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Madison Metropolitan School District

MMSD FOSS Planetary Science Investigation #3: Day and Night

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The focus of Investigation #3 is to explore the celestial geometry and motions that cause day and night on the Earth. The concept seems simple at first, but without a thorough understanding of this concept, students will likely have misconceptions which will hinder their understanding of this concept, and related concepts such as day and night on other worlds, and phases of the moon. The resources provided here are intended to supplement or replace some of the resources provided in the FOSS Planetary Science curriculum, and may add to the relevance of this activity for the students.

  • Geostationary Satellite Images of Western Hemisphere: It may be helpful for the students to see actual photographs of the Earth throughout a 24-hour period. The Space Science and Engineering Center at the UW-Madison provides images from a satellite called GOES EAST which orbits above the Earth's equator and the western hemisphere. Geostationary means that it orbits at just the right speed so that it stays above the same location on the Earth all of the time. These satellites orbit at altitudes around 22,300 miles (35,900 km). Below are two options: a set of images assembled for you on April 10, 2007; or follow the instructions to view current images.

    A. Geostationary Satellite Images for April 9-10, 2007: while viewing current images may be best, we've compiled the images for this 24-hour period in various formats in case you find this easier. Choose the file format that works best for you and your students.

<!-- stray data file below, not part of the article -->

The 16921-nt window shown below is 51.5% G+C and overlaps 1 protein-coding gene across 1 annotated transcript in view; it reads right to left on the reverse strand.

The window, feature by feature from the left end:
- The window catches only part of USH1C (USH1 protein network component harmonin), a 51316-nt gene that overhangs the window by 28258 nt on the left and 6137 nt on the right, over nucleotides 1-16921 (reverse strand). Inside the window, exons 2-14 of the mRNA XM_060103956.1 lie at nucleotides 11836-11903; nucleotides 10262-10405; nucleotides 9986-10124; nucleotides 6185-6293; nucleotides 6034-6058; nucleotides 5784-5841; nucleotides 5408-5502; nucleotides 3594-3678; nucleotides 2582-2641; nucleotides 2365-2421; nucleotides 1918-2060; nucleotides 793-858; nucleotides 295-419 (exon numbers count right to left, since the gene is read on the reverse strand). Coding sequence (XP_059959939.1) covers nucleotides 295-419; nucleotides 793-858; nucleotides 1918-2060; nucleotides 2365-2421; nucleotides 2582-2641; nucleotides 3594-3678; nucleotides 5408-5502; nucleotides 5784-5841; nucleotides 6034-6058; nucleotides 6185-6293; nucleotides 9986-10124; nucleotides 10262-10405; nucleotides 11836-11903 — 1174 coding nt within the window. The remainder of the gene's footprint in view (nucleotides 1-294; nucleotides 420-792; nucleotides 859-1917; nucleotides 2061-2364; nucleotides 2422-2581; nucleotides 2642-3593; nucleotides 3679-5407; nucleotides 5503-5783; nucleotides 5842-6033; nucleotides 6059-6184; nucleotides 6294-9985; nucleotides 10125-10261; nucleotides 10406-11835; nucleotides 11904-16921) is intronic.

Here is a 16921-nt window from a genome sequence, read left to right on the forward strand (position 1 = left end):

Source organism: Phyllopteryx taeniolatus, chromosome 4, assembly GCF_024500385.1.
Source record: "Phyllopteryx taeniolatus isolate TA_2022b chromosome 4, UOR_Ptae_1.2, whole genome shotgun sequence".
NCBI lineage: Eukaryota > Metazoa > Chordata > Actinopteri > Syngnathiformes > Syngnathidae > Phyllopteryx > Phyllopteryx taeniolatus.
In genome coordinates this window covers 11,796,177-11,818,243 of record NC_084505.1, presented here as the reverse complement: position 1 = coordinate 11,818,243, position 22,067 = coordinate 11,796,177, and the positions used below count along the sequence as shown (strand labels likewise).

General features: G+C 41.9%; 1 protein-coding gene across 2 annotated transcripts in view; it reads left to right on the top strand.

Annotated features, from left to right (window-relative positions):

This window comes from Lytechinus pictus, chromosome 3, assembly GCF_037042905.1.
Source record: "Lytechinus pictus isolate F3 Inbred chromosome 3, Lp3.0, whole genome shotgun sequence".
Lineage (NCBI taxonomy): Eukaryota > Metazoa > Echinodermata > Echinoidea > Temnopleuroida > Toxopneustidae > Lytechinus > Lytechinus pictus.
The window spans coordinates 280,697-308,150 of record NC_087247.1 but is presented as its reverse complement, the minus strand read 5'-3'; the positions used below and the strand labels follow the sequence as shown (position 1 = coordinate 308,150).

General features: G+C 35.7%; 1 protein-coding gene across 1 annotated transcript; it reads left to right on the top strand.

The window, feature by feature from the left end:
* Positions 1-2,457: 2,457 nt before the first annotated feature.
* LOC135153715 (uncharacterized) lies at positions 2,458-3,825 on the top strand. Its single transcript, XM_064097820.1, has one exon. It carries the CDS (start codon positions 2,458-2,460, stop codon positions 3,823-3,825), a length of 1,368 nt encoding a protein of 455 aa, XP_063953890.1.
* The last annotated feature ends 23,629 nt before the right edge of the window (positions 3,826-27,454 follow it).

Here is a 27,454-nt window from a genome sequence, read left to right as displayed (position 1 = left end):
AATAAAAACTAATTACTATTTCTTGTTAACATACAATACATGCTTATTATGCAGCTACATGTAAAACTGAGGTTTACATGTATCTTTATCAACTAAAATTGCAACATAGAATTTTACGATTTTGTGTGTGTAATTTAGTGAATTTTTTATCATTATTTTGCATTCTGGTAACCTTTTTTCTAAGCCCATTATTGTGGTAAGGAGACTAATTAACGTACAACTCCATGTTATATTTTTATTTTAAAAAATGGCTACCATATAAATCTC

PowerPoint: day-night-goes.ppt
    Interactive Quicktime File: [7 MB] (click on the image to go to the next image)
    Quicktime Movie File: [7 MB] (pauses for 3 seconds on each image, play and pause as needed)
    PDF File: day-night-goes.pdf

    B. Current Geostationary Satellite Images: The Geostationary Image Browser allows you to view the most recent images from this satellite and others. Follow these instructions:
    1. Go to
    2. Click on the following options: 8 Image Animation, Full Disk, Visible, Lower/Small. The images will begin to load.
    3. Rather than allowing the animation to run, try clicking the "Stop" button. The blue and green squares at the top of the page indicate which image you are looking at in the 8-image sequence: blue square shows the one you are currently viewing.
    4. Explore: use the ">" button in the browser window to toggle through the images one at a time. The date listed at the top of the images is in the order of day, month, year. The time listed at the top of the images is in Universal Time (a.k.a. Greenwich Mean Time). It's the time in England, on a 24-hour clock. To translate into the time here in Wisconsin, subtract 6 hours for Central Standard Time, and subtract 5 hours for Central Daylight Time (example: 17:45 UT = 12:45 PM CDT). You'll explore 8 black and white images of the western hemisphere taken in 3-hour intervals, covering a 24-hour period. The image closest to midnight is skipped in visible light images because it would be dark.
    5. Explore some of the other options of the viewer as well.
  • Video clips of Earth from Space: Images taken by spacecraft passing Earth: the images are looped together to make a video clip.
    1. The NEAR spacecraft took these images as it passed by the Earth on its way to an asteroid. The video clip covers a day and a half, and shows Earth rotating (Antarctica), pans over to the moon, and pans back to Earth.
    Clip info: January 1998; 1 minute; 8 MB. earth_swby_lgNEAR.mpg
    Credit: Near Earth Asteroid Rendezvous; JHUAPL
    2. The MESSENGER spacecraft captured these images as it passed by the Earth in August, 2005. Watch the Earth seem to get smaller as the spacecraft speeds away. The video covers a 24-hour period.
    Clip info: August 2005; 11 seconds; 5 MB.
    Credit: Messenger mission, NASA, JHU/APL.
  • Webcams: use live webcams from around the world to show that it is nighttime on the other side of the Earth while we have daytime. The EarthCam Network is a good source.